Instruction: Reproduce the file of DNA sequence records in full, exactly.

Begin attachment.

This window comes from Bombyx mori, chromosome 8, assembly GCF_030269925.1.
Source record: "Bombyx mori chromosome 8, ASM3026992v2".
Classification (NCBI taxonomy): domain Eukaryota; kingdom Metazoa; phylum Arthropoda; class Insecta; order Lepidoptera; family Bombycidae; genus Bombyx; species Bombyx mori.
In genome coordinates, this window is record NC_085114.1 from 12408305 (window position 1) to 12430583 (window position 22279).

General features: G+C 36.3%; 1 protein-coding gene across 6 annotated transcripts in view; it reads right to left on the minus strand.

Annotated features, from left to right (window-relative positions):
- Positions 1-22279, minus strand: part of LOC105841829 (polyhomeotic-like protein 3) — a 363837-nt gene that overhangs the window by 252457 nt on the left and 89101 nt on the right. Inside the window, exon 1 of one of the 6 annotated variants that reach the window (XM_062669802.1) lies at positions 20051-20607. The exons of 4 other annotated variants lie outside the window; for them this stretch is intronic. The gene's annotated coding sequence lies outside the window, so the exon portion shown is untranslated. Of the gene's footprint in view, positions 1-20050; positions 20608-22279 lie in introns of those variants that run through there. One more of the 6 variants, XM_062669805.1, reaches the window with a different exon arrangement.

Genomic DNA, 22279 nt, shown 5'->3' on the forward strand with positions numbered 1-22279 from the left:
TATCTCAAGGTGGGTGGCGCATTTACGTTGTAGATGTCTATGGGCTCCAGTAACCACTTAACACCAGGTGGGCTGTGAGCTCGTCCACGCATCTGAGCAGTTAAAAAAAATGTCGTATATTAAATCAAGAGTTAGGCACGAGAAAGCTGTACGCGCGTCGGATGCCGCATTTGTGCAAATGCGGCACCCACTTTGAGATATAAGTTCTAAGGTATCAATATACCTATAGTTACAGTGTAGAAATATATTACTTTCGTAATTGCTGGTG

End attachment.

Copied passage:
This window comes from Bombyx mori, chromosome 8, assembly GCF_030269925.1.
Source record: "Bombyx mori chromosome 8, ASM3026992v2".
Classification (NCBI taxonomy): domain Eukaryota; kingdom Metazoa; phylum Arthropoda; class Insecta; order Lepidoptera; family Bombycidae; genus Bombyx; species Bombyx mori.
In genome coordinates, this window is record NC_085114.1 from 12408305 (window position 1) to 12430583 (window position 22279).

General features: G+C 36.3%; 1 protein-coding gene across 6 annotated transcripts in view; it reads right to left on the minus strand.

Annotated features, from left to right (window-relative positions):
- Positions 1-22279, minus strand: part of LOC105841829 (polyhomeotic-like protein 3) — a 363837-nt gene that overhangs the window by 252457 nt on the left and 89101 nt on the right. Inside the window, exon 1 of one of the 6 annotated variants that reach the window (XM_062669802.1) lies at positions 20051-20607. The exons of 4 other annotated variants lie outside the window; for them this stretch is intronic. The gene's annotated coding sequence lies outside the window, so the exon portion shown is untranslated. Of the gene's footprint in view, positions 1-20050; positions 20608-22279 lie in introns of those variants that run through there. One more of the 6 variants, XM_062669805.1, reaches the window with a different exon arrangement.

Genomic DNA, 22279 nt, shown 5'->3' on the forward strand with positions numbered 1-22279 from the left:
TATCTCAAGGTGGGTGGCGCATTTACGTTGTAGATGTCTATGGGCTCCAGTAACCACTTAACACCAGGTGGGCTGTGAGCTCGTCCACGCATCTGAGCAGTTAAAAAAAATGTCGTATATTAAATCAAGAGTTAGGCACGAGAAAGCTGTACGCGCGTCGGATGCCGCATTTGTGCAAATGCGGCACCCACTTTGAGATATAAGTTCTAAGGTATCAATATACCTATAGTTACAGTGTAGAAATATATTACTTTCGTAATTGCTGGTG